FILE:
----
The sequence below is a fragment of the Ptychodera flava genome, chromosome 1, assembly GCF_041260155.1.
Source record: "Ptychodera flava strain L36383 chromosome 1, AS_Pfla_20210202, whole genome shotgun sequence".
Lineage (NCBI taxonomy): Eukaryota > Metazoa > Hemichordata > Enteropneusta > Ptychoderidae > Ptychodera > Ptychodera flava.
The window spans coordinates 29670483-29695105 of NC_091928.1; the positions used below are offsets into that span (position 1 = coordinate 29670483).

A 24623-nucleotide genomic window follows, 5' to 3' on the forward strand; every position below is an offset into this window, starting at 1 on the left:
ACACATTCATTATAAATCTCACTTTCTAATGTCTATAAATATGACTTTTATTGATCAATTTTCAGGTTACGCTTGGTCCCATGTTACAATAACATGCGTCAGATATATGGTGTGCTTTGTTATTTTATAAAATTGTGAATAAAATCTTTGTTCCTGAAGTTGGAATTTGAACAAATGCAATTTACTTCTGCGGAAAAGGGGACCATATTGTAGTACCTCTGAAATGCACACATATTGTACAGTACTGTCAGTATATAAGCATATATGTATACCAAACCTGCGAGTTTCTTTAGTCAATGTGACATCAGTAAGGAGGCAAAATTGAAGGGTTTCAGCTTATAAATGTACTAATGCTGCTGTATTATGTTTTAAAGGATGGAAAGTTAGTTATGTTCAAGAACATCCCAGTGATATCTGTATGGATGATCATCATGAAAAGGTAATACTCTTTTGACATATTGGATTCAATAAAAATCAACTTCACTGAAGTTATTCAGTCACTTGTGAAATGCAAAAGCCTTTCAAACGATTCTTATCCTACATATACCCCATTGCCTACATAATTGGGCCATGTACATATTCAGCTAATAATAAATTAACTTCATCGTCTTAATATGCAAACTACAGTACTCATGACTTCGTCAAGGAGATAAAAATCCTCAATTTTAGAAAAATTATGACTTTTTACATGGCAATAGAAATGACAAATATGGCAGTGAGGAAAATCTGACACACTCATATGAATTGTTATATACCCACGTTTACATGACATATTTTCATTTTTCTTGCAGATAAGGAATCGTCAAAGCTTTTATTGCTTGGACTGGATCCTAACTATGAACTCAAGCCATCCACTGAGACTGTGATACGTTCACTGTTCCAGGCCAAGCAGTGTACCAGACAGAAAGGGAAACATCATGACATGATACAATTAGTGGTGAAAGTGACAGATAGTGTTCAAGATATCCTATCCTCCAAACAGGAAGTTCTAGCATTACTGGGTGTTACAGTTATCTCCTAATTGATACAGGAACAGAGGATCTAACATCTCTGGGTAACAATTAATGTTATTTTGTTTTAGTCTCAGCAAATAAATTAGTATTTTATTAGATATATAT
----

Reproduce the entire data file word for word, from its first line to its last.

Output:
The sequence below is a fragment of the Ptychodera flava genome, chromosome 1, assembly GCF_041260155.1.
Source record: "Ptychodera flava strain L36383 chromosome 1, AS_Pfla_20210202, whole genome shotgun sequence".
Lineage (NCBI taxonomy): Eukaryota > Metazoa > Hemichordata > Enteropneusta > Ptychoderidae > Ptychodera > Ptychodera flava.
The window spans coordinates 29670483-29695105 of NC_091928.1; the positions used below are offsets into that span (position 1 = coordinate 29670483).

A 24623-nucleotide genomic window follows, 5' to 3' on the forward strand; every position below is an offset into this window, starting at 1 on the left:
ACACATTCATTATAAATCTCACTTTCTAATGTCTATAAATATGACTTTTATTGATCAATTTTCAGGTTACGCTTGGTCCCATGTTACAATAACATGCGTCAGATATATGGTGTGCTTTGTTATTTTATAAAATTGTGAATAAAATCTTTGTTCCTGAAGTTGGAATTTGAACAAATGCAATTTACTTCTGCGGAAAAGGGGACCATATTGTAGTACCTCTGAAATGCACACATATTGTACAGTACTGTCAGTATATAAGCATATATGTATACCAAACCTGCGAGTTTCTTTAGTCAATGTGACATCAGTAAGGAGGCAAAATTGAAGGGTTTCAGCTTATAAATGTACTAATGCTGCTGTATTATGTTTTAAAGGATGGAAAGTTAGTTATGTTCAAGAACATCCCAGTGATATCTGTATGGATGATCATCATGAAAAGGTAATACTCTTTTGACATATTGGATTCAATAAAAATCAACTTCACTGAAGTTATTCAGTCACTTGTGAAATGCAAAAGCCTTTCAAACGATTCTTATCCTACATATACCCCATTGCCTACATAATTGGGCCATGTACATATTCAGCTAATAATAAATTAACTTCATCGTCTTAATATGCAAACTACAGTACTCATGACTTCGTCAAGGAGATAAAAATCCTCAATTTTAGAAAAATTATGACTTTTTACATGGCAATAGAAATGACAAATATGGCAGTGAGGAAAATCTGACACACTCATATGAATTGTTATATACCCACGTTTACATGACATATTTTCATTTTTCTTGCAGATAAGGAATCGTCAAAGCTTTTATTGCTTGGACTGGATCCTAACTATGAACTCAAGCCATCCACTGAGACTGTGATACGTTCACTGTTCCAGGCCAAGCAGTGTACCAGACAGAAAGGGAAACATCATGACATGATACAATTAGTGGTGAAAGTGACAGATAGTGTTCAAGATATCCTATCCTCCAAACAGGAAGTTCTAGCATTACTGGGTGTTACAGTTATCTCCTAATTGATACAGGAACAGAGGATCTAACATCTCTGGGTAACAATTAATGTTATTTTGTTTTAGTCTCAGCAAATAAATTAGTATTTTATTAGATATATAT